30 Days of Home Cookin’

You may not have had the pleasure yet, but trust me: Cooking for friends is actually pretty great.

I did it yesterday while I had some friends over to roll some dice and, man, was it different than ordering pizza. I also put down some charcuteries out on the table and we devoured that stuff. Really happy about the result. A++ would buy again.

For a long time I resisted the basic skill of cooking while people around me learned about it. I figured if I could afford it, what was the harm? As it turns out, there can be a lot. If you cook for yourself, you know what goes into your meals. By definition, you eat healthier. You learn how to welcome people at home. You put yourself closer to the source and know what you’re supporting. These are all good things.

So I’ve decided to throw myself headlong into this by eating at home for 30 days, and I recommend you do the same. Here are my ground rules– feel free to make up your own.

1. Drinks = Ok; Tupperware = No

I’m not a big drinker, so this shouldn’t be a big deal. I am allowing myself to have coffee or tea, but not to consume any calories, so no food can be eaten outside my house. If I’m not at home, no big deal, I just won’t eat.

2. I will keep previous engagements.

I travel a lot for work, and if I look at my calendar over here, it has a few engagements I’ve agreed to already. I don’t intend to break them, but I’m also not making any new ones. So this will be 30 days of eating at home while I’m at home in Montreal, obviously.

3. I will invite people over at every opportunity

I happen to be in the process of trying to make my house more welcoming, so this will be a good way to apply pressure to that goal, too. I just invited three acquaintances from Twitter over for breakfast. I intend to do it again. This will help me spend more time with people I want to get to know better, rather than having superfluous lunch dates with them.

4. I am taking requests

I eat a paleo diet, so as long as what you offer me can be eaten that way, I’ll make it for myself and/or for others. Have a favourite recipe? Send it my way, as long as it’s grain- and sugar-free, and I’ll try it and let you know how it went.

5. It’s very easy to do this, and you should too.

You will probably lose weight, learn a lot about food, and make your significant other, children, and/or friends very happy. Blog it, tweet it (#eatingin), and tell your friends– the social pressure will help you make it. See you in 30 days.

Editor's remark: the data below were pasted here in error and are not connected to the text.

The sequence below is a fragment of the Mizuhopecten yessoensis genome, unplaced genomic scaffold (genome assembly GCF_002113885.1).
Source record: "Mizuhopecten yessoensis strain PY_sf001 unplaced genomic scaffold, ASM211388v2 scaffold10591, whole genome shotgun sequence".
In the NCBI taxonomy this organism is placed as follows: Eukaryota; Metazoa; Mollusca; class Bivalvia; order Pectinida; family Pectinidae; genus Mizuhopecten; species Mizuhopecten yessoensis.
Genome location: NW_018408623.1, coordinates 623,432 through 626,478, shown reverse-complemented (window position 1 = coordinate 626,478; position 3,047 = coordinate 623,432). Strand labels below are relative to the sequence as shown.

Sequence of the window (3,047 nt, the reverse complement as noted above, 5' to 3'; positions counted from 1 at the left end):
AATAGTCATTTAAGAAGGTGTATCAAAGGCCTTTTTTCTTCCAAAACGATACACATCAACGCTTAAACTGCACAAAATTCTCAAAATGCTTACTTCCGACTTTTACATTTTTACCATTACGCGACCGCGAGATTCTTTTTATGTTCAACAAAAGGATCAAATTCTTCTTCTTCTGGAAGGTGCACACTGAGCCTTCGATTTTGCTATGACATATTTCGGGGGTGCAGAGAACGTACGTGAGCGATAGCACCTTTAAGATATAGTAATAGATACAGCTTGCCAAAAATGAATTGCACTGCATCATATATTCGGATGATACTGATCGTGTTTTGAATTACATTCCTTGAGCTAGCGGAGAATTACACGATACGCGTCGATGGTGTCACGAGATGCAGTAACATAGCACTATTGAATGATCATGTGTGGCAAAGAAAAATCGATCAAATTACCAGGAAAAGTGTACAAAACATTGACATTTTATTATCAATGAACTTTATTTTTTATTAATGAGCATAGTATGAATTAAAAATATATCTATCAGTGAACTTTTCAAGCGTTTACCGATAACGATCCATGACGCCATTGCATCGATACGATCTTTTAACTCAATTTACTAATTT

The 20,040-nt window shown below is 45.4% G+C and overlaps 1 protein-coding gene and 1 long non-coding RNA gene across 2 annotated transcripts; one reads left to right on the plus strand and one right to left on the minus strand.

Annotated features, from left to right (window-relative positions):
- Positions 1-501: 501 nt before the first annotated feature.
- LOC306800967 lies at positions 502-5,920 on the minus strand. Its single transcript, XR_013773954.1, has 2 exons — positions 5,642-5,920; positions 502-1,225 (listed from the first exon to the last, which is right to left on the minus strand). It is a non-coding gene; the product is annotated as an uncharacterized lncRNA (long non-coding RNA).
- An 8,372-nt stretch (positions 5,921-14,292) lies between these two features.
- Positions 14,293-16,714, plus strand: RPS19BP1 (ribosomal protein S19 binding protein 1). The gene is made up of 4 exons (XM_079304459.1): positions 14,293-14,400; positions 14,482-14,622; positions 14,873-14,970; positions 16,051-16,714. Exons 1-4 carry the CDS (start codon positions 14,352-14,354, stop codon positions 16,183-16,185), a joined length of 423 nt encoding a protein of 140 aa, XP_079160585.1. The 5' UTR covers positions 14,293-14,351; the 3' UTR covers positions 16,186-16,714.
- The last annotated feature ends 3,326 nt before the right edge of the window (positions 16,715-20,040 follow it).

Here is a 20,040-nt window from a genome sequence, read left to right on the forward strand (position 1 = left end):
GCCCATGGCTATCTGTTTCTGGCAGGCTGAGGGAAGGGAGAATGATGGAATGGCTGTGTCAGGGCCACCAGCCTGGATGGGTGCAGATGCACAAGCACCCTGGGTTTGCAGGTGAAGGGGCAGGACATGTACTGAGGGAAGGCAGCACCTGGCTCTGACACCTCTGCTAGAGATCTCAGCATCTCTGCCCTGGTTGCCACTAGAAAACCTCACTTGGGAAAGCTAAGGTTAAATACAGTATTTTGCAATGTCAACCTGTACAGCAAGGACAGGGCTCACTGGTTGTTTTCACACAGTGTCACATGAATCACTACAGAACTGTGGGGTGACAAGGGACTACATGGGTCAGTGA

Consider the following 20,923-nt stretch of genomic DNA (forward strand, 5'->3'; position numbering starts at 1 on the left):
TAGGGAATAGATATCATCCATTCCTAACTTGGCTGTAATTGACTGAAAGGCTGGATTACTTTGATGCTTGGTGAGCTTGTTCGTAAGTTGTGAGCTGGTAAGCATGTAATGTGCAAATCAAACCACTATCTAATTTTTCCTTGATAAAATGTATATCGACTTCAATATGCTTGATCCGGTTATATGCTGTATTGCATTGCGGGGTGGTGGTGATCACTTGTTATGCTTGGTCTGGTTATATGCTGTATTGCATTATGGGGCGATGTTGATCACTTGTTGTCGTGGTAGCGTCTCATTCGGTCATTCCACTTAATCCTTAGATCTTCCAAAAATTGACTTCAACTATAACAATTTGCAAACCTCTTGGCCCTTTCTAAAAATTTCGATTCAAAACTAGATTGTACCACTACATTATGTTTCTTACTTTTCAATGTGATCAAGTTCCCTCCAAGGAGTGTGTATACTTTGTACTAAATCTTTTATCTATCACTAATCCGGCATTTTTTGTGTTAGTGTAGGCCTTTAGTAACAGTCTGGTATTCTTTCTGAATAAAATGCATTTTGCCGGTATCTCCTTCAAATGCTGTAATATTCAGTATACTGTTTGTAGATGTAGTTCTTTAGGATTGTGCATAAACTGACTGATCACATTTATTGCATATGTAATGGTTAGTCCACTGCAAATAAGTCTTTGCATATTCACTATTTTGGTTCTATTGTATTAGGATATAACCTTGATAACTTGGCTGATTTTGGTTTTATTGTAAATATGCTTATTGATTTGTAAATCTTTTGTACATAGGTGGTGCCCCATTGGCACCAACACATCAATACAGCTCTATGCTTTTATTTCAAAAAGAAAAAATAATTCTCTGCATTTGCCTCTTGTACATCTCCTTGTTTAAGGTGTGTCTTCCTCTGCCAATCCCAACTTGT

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10 responses to “30 Days of Home Cookin’”

  1. Drew Hawkins Avatar

    I’m a huge fan of the slow cooker. Allows me to cook without taking up a large chunk of my night. Here’s two recipes:


    1 Can of Cream of Mushroom soup
    1 can of water
    1 pkg of dry onion soup mix
    1 med size roast

    Combine all the ingredients and set cooker on low for 6-8 hours. I sometimes throw in extra fresh vegetables for good measure (carrots, green beans etc).

    BBQ Chicken (my fiancee’s favorite)

    2-4 boneless chicken breasts
    1 container of BBQ Sauce
    1/2 bottle of Italian dressing
    Worcestershire Sauce

    Combine all the ingredients. Dab in as much Worcestershire sauce as you want. Not too much as it’ll kill the flavor, use judgement. Put on low for 6-8 hours.

    The ingredient amounts aren’t too specific but that’s the beauty of the slow cooker…it’s hard to mess up. A very forgiving way to cook (and awesome)

    1. Julien Avatar

      Drew, awesome stuff. I leave these overnight kinda thing?

  2. Donald Avatar

    Hey Julien,

    ‘food is the new sex’

    We cook to make people love us more.


  3. Lois Ardito Avatar

    I guess if you can swear off profiteroles for a month, I can as well! I think this recipe is great for a fall night and company. I don’t know about the breadcrumbs and cheese as far as the Paleo diet but I think you can leave them off. Hope you give this a try and hope to see you soon.


    Acorn Squash Stuffed with Chard & White Beans

    Acorn squash’s natural shape makes it just right for stuffing. This filling has Mediterranean flair: olives, tomato paste, white beans and Parmesan cheese. Serve with: Mixed green salad with radicchio and red onion and crisp white wine, such as Pinot Grigio.

    4 servings | Active Time: 40 minutes | Total Time: 40 minutes

    * 2 medium acorn squash, halved (see Tip) and seeded